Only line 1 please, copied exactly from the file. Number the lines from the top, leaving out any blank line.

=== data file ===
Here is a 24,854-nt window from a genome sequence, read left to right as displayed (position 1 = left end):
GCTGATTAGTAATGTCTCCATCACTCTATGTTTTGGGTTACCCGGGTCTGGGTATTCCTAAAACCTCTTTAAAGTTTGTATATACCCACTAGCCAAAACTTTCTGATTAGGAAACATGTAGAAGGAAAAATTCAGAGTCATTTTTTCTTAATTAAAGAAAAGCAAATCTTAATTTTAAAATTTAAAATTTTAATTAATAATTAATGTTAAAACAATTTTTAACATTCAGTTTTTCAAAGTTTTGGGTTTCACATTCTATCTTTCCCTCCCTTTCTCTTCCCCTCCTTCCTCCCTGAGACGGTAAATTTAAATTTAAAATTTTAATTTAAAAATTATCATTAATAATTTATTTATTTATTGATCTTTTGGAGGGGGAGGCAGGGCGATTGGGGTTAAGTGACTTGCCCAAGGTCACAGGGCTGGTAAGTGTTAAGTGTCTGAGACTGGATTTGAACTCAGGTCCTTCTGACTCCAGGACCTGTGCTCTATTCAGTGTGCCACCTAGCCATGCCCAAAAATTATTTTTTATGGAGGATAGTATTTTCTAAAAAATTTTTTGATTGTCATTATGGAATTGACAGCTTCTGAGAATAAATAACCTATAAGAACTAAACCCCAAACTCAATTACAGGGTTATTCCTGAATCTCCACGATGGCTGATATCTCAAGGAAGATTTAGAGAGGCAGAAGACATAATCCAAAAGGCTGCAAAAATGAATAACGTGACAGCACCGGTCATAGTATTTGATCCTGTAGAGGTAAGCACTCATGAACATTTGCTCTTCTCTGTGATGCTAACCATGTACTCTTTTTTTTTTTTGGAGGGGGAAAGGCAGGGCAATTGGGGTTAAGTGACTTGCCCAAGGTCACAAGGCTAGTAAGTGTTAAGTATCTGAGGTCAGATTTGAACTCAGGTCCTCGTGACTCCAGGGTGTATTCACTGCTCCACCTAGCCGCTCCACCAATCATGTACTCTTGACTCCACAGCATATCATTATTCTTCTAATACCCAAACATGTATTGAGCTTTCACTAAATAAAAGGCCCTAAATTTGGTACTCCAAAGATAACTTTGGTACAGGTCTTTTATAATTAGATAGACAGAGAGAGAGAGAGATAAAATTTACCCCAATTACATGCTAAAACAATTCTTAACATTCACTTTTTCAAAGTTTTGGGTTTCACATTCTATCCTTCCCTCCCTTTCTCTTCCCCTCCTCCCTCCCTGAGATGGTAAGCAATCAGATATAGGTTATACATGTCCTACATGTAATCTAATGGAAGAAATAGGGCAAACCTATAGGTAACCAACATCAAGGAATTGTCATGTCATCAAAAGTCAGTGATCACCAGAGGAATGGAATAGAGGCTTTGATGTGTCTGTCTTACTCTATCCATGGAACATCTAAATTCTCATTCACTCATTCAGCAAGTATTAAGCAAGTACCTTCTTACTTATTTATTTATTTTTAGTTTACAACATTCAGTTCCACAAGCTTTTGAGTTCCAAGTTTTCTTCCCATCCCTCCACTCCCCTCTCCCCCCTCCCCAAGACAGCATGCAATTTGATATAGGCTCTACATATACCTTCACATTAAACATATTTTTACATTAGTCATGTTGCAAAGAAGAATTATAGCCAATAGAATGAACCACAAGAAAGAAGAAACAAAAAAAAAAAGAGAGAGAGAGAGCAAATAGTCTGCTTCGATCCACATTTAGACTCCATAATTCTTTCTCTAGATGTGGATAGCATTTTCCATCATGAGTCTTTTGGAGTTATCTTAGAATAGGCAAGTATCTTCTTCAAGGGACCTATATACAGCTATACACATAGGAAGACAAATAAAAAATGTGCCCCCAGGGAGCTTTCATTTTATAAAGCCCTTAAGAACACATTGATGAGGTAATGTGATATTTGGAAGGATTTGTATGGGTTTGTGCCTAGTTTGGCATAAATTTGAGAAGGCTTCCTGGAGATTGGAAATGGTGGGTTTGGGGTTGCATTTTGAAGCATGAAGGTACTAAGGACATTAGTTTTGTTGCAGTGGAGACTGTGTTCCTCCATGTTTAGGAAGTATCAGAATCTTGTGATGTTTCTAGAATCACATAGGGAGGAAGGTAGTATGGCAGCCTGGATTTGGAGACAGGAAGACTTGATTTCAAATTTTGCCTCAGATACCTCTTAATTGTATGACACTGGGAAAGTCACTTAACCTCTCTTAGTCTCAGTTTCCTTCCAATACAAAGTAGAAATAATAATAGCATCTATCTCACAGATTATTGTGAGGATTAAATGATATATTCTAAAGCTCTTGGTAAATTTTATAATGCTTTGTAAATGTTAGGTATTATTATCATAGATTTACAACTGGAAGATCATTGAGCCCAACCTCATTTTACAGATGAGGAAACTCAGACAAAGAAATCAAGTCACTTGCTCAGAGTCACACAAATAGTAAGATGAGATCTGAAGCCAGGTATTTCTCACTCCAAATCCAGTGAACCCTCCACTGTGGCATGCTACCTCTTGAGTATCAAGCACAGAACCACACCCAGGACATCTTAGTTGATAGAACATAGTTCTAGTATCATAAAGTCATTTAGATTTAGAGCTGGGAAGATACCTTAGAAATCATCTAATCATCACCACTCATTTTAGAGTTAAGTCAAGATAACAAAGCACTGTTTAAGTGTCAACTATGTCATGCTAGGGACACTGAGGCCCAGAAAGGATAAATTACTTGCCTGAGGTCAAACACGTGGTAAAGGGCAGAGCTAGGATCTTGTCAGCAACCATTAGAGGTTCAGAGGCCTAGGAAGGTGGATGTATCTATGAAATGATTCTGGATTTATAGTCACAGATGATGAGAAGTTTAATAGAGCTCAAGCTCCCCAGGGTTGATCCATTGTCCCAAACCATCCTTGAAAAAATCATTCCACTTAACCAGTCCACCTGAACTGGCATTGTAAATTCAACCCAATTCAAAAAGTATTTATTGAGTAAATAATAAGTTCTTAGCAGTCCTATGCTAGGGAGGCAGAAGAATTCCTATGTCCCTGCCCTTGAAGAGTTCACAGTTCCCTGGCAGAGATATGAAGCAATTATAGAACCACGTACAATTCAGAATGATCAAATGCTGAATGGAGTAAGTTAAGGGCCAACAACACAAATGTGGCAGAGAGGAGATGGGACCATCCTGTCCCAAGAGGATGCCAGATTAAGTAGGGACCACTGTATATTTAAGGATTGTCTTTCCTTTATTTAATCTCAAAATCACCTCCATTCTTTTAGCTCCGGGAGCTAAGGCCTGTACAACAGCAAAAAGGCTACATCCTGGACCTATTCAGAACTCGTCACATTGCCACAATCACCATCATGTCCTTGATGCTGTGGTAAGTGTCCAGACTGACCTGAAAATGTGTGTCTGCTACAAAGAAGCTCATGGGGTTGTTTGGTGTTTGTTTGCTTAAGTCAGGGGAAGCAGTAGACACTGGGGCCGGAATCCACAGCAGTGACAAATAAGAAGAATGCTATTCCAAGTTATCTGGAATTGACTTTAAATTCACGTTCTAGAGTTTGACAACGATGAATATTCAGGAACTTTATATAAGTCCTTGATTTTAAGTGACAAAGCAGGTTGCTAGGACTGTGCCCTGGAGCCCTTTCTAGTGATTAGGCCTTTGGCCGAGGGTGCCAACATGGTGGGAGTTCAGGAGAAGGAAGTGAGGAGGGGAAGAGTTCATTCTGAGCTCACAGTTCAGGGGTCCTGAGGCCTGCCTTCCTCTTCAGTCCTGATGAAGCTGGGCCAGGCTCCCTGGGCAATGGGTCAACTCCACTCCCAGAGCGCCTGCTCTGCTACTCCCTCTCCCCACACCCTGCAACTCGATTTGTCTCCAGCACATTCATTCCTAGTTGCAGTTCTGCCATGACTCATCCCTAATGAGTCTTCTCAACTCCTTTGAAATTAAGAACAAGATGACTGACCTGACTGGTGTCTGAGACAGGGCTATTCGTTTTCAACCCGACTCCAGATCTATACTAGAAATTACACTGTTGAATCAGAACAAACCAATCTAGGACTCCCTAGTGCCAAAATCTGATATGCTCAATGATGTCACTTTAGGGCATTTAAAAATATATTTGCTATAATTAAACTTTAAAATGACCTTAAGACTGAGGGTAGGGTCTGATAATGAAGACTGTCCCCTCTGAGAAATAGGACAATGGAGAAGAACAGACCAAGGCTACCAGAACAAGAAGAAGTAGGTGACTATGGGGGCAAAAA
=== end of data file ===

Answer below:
Here is a 24,854-nt window from a genome sequence, read left to right as displayed (position 1 = left end):